The BC Motor Vehicle Act defines the use of an electronic device as holding it in a way that it could be used, using the device’s functions, talking to someone through the device, watching the screen or listening to music. (Devon Bidal/News Staff)

RCMP clarify law after B.C. mom ticketed for using dash-mounted phone

‘Legislation is clear with respect to using [a] phone while driving,’ says one officer

Brittney Taylor was issued a $368 distracted driving ticket in Saanich but her lawyer says the violation doesn’t apply to her licence and that the legislation isn’t clear enough.

RCMP Cpl. Mike Halskov disagrees. He couldn’t comment on the specific incident because it’s between Taylor, the officer who issued the ticket and the court, but he noted that “legislation is clear with respect to using [a] phone while driving.”

Halskov explained that a secured phone can only be used with one touch but that any scrolling or button-pushing is considered use of the device and is therefore subject to a ticket.

Halskov also pointed out that since the courts ruled in 2019 that having a phone in the cupholder, on the seat or on a charger doesn’t constitute use, BC RCMP issued specific guidance as to what is considered to be use of a device.

READ ALSO: Saanich mom gets $368 traffic ticket for touching phone mounted to dashboard

Taylor was pulled over on Dec. 31, after changing the song on her phone which was mounted to her dash. Despite this being her first violation in 10 years of driving, along with the ticket for use of an electronic device while driving, the Capital Regional District Integrated Road Safety Unit (IRSU) officer also issued four demerit points on her licence which cost her another $210 bringing the total to $578.

Taylor, a psychology student at the University of Victoria and single mom, was upset about receiving the hefty ticket rather than a warning so she took to Twitter the next day to voice her anger.

Vancouver-based Immediate Roadside Prohibition lawyer Kyla Lee replied to Taylor’s tweet saying that the violation the officer ticketed her for was for a licence restriction for N and L drivers, Class 5. Lee went on to write that since Taylor has her full license, a Class 5, the ticket is invalid and should, therefore, be cancelled.

She noted that according to the B.C. Motor Vehicle Act (MVA), there is zero-tolerance for use of electronic devices for N and L drivers with a Class 7 licence. However, drivers with a full licence – Class 5 – are allowed to use a device for calls as long as it’s mounted to the dash and either voice-activated or can be answered with one touch. She said the legislation isn’t clear enough so people end up violating it or getting ticketed incorrectly.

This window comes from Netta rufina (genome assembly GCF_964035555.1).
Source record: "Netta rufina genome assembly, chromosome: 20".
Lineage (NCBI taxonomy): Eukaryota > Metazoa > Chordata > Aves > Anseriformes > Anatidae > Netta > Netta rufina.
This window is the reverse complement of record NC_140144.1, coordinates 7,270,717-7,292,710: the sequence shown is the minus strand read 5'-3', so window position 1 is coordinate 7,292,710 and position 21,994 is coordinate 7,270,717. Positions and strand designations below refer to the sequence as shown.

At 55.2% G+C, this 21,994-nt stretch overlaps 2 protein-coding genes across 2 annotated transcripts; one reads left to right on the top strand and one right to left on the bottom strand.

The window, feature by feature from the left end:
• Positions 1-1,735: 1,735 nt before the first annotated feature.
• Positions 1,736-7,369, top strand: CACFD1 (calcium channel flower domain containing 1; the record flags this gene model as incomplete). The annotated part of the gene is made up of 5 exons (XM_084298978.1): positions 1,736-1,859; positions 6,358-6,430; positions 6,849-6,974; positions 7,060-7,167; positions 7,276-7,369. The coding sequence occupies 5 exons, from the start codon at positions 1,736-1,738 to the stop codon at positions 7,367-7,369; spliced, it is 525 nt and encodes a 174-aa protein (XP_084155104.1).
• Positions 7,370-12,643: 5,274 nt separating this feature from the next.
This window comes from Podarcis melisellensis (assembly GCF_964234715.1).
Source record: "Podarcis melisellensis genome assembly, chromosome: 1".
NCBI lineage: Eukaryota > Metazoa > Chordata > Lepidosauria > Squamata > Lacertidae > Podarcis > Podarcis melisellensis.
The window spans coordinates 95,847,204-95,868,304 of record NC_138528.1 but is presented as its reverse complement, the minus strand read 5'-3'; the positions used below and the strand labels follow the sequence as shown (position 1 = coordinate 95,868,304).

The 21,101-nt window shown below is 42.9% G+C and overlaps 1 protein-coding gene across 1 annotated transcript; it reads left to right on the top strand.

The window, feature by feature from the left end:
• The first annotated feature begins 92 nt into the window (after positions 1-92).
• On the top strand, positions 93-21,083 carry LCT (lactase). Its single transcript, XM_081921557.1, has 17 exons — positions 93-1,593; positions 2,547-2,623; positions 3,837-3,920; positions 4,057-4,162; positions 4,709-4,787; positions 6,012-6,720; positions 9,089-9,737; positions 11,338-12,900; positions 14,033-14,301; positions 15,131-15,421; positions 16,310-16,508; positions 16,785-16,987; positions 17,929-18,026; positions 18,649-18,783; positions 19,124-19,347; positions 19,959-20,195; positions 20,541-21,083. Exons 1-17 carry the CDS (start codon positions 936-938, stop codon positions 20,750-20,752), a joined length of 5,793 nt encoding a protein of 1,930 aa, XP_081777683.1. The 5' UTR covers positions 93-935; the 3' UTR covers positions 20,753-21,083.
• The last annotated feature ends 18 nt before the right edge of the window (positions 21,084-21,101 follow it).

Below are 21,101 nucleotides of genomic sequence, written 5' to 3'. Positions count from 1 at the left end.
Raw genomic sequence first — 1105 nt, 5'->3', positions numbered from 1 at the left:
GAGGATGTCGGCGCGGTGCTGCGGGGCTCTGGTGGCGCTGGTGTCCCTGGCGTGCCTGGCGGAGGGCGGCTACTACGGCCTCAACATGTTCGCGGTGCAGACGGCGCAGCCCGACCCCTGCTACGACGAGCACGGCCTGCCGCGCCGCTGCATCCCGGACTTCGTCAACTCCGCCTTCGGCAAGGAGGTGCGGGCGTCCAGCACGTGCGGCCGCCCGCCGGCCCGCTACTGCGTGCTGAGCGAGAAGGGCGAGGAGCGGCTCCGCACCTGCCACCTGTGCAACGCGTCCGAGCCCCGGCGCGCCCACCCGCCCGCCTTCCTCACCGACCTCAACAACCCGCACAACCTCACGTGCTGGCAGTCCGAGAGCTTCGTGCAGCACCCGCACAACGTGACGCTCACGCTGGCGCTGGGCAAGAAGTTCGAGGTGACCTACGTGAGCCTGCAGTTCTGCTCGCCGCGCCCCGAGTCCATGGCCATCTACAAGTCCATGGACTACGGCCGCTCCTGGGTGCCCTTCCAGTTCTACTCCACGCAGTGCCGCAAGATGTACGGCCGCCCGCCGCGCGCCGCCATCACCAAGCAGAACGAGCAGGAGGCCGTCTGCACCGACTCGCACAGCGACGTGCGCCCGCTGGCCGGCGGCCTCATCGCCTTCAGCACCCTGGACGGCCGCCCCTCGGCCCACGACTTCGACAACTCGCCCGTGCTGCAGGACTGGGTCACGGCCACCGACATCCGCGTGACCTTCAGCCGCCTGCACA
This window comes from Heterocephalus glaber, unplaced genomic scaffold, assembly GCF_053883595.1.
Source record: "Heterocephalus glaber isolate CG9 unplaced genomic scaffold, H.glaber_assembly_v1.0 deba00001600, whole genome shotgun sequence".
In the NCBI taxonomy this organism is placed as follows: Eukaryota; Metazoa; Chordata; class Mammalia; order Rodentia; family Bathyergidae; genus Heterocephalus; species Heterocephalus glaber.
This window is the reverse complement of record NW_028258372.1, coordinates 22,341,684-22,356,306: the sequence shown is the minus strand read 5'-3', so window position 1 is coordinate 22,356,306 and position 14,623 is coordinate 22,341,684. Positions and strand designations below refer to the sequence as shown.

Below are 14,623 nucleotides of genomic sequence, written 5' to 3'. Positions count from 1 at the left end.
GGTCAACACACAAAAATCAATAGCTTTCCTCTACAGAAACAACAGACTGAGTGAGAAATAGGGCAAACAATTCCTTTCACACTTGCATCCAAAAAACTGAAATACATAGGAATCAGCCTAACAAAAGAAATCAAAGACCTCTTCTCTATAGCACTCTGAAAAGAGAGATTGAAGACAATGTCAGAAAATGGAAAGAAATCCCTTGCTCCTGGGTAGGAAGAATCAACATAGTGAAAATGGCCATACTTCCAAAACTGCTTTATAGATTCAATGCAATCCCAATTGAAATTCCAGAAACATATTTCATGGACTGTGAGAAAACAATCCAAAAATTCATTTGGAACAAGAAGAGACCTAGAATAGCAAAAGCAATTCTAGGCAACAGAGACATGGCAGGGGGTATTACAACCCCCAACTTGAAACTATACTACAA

READ ALSO: Unclear laws to blame for cupholder cellphone tickets: lawyer

The MVA Section 214.1 defines “use” as holding a device in a way that it could be used, using one or more of the device’s functions, talking to someone through the device, watching the screen or playing music.

The definition of “use” is not met when a device is kept loose in the car or being charged but not being watched or used hands-free. It’s also noted that L and N drivers can have a device in the car, but cannot use it in any way.

For more information about distracted driving, visit the RCMP website or check the MVA.


@devonscarlett
Like us on Facebook and follow us on Twitter.

devon.bidal@saanichnews.com

Get local stories you won't find anywhere else right to your inbox.
Sign up here

Just Posted

BC Green Party leader visits Wet’suwet’en camps at heart of pipeline conflict

Adam Olsen calls for better relationship between Canada and First Nations

Another snowstorm expected for Terrace and Kitimat area

Wind is expected up to 80 km per hour

Don’t do anything hasty!

Kitimat sees a huge jump in property assessment values

Kitimat man gets 18 months for sexual touching and possession of child porn

Bradley Scott Sears appeared before court in Terrace after pleading guilty

Northern B.C. cities break temperature records amid cold snap

Quesnel dipped to -41.9 C, breaking a record from 1916

‘Like an ATM’: World’s first biometric opioid-dispensing machine launches in B.C.

First-of-its-kind dispensing machine unveiled in the Downtown Eastside with hopes of curbing overdose deaths

Canucks extend home win streak to 8 with 4-1 triumph over Sharks

Victory lifts Vancouver into top spot in NHL’s Pacific Division

B.C. society calls out conservation officer after dropping off bear cub covered in ice

Ice can be seen in video matted into emaciated bear cub’s fur

Horgan cancels event in northern B.C. due to security concerns, says Fraser Lake mayor

The premier will still be visiting the city, but the location and day will not be made public

B.C. landlord sentenced to two years in jail for torching his own rental property

Wei Li was convicted of intentionally lighting his rental property on fire in October 2017

PHOTOS: Eastern Newfoundland reeling, search underway for missing man after blizzard

More than 70 centimetres of new snow fell overnight, creating whiteout conditions

Prince Harry, Meghan to give up ‘royal highness’ titles

‘Harry, Meghan and Archie will always be much loved members of my family,’ says Queen Elizabeth II

Calls for dialogue as Coastal GasLink pipeline polarizes some in northern B.C.

Coastal GasLink is building the 670-kilometre pipeline from British Columbia’s northeast to Kitimat on the coast

Closed mills, housing surge support a positive forecast for lumber industries

B.C. lumber producers have closed mills accounting for 18% of province’s capacity, RBC report says

Most Read